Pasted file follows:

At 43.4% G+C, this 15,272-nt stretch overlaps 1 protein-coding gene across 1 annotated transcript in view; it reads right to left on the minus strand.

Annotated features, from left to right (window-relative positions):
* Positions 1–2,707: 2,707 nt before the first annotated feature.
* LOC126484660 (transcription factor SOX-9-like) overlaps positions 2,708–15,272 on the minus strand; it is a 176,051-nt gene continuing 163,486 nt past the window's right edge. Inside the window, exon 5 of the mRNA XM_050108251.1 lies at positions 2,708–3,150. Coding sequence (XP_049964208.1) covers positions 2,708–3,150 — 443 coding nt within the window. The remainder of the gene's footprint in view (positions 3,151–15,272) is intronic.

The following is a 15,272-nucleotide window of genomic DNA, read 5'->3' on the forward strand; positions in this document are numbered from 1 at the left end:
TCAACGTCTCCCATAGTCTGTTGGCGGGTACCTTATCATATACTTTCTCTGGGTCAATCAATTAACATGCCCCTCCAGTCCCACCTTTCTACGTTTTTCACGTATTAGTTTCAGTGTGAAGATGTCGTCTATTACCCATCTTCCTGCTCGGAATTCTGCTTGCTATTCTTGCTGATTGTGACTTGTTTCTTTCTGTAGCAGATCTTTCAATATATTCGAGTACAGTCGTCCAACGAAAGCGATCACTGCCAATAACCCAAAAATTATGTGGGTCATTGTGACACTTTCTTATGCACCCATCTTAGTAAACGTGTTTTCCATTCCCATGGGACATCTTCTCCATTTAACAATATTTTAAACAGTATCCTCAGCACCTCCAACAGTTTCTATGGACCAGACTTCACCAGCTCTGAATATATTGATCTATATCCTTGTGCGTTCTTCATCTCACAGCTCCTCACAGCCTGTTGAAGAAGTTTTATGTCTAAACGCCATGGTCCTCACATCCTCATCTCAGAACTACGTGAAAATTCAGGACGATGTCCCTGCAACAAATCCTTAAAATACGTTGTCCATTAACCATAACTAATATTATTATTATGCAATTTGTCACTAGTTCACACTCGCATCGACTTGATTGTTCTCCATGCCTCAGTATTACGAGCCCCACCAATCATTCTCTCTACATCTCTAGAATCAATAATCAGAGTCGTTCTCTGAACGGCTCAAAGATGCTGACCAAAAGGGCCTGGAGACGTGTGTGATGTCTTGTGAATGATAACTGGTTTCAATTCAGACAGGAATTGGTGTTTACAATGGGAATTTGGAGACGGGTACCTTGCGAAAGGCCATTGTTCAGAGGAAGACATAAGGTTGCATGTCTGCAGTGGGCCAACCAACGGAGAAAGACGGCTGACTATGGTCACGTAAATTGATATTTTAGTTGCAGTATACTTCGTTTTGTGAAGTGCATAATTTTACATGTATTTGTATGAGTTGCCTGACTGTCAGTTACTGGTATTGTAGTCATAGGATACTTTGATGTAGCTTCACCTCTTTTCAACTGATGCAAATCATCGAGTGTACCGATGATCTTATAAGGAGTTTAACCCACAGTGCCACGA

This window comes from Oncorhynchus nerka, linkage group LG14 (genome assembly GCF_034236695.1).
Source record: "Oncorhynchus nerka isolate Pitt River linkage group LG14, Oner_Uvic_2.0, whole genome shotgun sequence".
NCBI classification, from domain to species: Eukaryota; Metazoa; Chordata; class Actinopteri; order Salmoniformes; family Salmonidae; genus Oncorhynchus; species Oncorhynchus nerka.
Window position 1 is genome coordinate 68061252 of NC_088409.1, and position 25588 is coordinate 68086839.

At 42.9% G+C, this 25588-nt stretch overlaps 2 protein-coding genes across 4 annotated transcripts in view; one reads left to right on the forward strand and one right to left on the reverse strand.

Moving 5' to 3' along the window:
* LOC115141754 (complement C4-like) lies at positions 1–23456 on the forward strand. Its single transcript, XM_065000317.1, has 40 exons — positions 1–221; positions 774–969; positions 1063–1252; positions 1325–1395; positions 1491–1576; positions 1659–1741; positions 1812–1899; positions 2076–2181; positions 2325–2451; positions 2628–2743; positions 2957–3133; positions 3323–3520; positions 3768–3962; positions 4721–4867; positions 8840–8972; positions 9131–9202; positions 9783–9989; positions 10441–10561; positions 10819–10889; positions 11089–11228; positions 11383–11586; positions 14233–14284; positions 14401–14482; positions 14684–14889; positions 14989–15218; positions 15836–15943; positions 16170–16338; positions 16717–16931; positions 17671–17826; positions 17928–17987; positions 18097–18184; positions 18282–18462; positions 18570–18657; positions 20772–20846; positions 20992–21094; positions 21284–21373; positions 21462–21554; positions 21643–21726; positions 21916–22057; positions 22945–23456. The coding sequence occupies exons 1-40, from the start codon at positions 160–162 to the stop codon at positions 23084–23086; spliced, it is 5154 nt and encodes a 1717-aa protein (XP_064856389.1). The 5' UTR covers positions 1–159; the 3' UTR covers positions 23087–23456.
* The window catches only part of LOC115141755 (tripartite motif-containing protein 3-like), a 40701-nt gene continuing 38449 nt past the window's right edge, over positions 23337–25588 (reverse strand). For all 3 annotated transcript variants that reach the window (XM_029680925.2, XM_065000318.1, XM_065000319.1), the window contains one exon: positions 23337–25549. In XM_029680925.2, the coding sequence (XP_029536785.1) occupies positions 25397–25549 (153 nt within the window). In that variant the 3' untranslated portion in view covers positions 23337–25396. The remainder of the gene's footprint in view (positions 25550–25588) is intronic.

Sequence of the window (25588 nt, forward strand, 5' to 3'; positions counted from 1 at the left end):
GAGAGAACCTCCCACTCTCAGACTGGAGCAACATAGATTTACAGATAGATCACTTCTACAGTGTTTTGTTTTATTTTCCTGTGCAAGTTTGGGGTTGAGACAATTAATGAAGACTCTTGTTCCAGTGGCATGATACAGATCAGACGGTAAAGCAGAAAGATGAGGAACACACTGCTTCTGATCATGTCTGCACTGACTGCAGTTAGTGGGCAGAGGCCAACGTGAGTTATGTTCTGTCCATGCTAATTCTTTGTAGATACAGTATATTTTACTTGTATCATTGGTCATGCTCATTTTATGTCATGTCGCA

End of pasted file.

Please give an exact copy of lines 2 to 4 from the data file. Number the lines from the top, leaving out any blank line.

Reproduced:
Annotated features, from left to right (window-relative positions):
* Positions 1–2,707: 2,707 nt before the first annotated feature.
* LOC126484660 (transcription factor SOX-9-like) overlaps positions 2,708–15,272 on the minus strand; it is a 176,051-nt gene continuing 163,486 nt past the window's right edge. Inside the window, exon 5 of the mRNA XM_050108251.1 lies at positions 2,708–3,150. Coding sequence (XP_049964208.1) covers positions 2,708–3,150 — 443 coding nt within the window. The remainder of the gene's footprint in view (positions 3,151–15,272) is intronic.